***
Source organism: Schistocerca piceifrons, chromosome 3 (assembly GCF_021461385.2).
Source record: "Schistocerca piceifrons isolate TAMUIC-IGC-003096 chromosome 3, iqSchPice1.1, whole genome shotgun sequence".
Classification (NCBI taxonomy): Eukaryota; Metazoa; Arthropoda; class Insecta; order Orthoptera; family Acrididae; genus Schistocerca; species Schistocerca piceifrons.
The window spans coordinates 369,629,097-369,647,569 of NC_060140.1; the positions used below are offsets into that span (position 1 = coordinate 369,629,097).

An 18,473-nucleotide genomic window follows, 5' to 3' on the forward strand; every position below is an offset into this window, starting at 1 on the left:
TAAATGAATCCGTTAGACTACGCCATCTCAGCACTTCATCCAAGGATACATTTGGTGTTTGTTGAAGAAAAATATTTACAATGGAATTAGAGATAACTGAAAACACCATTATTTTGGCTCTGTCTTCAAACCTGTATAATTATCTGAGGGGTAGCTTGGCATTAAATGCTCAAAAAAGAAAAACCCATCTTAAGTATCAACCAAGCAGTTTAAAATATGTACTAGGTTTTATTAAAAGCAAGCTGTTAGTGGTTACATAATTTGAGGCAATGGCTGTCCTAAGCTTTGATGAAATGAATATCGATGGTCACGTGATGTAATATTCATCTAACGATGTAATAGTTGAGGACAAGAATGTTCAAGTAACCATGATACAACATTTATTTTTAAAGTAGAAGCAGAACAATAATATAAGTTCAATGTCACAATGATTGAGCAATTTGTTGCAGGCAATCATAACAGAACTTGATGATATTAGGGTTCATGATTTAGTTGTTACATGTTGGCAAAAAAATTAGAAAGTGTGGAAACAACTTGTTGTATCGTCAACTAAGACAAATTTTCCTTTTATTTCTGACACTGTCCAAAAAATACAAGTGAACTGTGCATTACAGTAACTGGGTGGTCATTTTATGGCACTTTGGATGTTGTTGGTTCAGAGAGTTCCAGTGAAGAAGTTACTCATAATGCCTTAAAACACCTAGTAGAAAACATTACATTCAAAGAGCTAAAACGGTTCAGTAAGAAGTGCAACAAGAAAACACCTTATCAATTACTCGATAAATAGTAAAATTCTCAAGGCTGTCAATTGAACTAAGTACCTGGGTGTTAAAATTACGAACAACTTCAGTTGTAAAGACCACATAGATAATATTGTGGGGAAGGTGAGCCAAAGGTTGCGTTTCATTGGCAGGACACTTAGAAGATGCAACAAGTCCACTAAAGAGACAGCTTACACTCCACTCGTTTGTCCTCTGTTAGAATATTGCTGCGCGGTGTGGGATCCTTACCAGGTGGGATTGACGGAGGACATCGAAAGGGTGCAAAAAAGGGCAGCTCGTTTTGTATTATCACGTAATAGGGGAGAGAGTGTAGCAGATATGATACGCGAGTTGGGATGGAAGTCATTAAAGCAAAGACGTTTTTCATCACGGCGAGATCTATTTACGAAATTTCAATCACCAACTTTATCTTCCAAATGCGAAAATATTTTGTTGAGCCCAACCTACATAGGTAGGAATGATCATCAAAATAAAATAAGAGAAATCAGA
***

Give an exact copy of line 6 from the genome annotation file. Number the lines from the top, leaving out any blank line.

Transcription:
TAAATGAATCCGTTAGACTACGCCATCTCAGCACTTCATCCAAGGATACATTTGGTGTTTGTTGAAGAAAAATATTTACAATGGAATTAGAGATAACTGAAAACACCATTATTTTGGCTCTGTCTTCAAACCTGTATAATTATCTGAGGGGTAGCTTGGCATTAAATGCTCAAAAAAGAAAAACCCATCTTAAGTATCAACCAAGCAGTTTAAAATATGTACTAGGTTTTATTAAAAGCAAGCTGTTAGTGGTTACATAATTTGAGGCAATGGCTGTCCTAAGCTTTGATGAAATGAATATCGATGGTCACGTGATGTAATATTCATCTAACGATGTAATAGTTGAGGACAAGAATGTTCAAGTAACCATGATACAACATTTATTTTTAAAGTAGAAGCAGAACAATAATATAAGTTCAATGTCACAATGATTGAGCAATTTGTTGCAGGCAATCATAACAGAACTTGATGATATTAGGGTTCATGATTTAGTTGTTACATGTTGGCAAAAAAATTAGAAAGTGTGGAAACAACTTGTTGTATCGTCAACTAAGACAAATTTTCCTTTTATTTCTGACACTGTCCAAAAAATACAAGTGAACTGTGCATTACAGTAACTGGGTGGTCATTTTATGGCACTTTGGATGTTGTTGGTTCAGAGAGTTCCAGTGAAGAAGTTACTCATAATGCCTTAAAACACCTAGTAGAAAACATTACATTCAAAGAGCTAAAACGGTTCAGTAAGAAGTGCAACAAGAAAACACCTTATCAATTACTCGATAAATAGTAAAATTCTCAAGGCTGTCAATTGAACTAAGTACCTGGGTGTTAAAATTACGAACAACTTCAGTTGTAAAGACCACATAGATAATATTGTGGGGAAGGTGAGCCAAAGGTTGCGTTTCATTGGCAGGACACTTAGAAGATGCAACAAGTCCACTAAAGAGACAGCTTACACTCCACTCGTTTGTCCTCTGTTAGAATATTGCTGCGCGGTGTGGGATCCTTACCAGGTGGGATTGACGGAGGACATCGAAAGGGTGCAAAAAAGGGCAGCTCGTTTTGTATTATCACGTAATAGGGGAGAGAGTGTAGCAGATATGATACGCGAGTTGGGATGGAAGTCATTAAAGCAAAGACGTTTTTCATCACGGCGAGATCTATTTACGAAATTTCAATCACCAACTTTATCTTCCAAATGCGAAAATATTTTGTTGAGCCCAACCTACATAGGTAGGAATGATCATCAAAATAAAATAAGAGAAATCAGA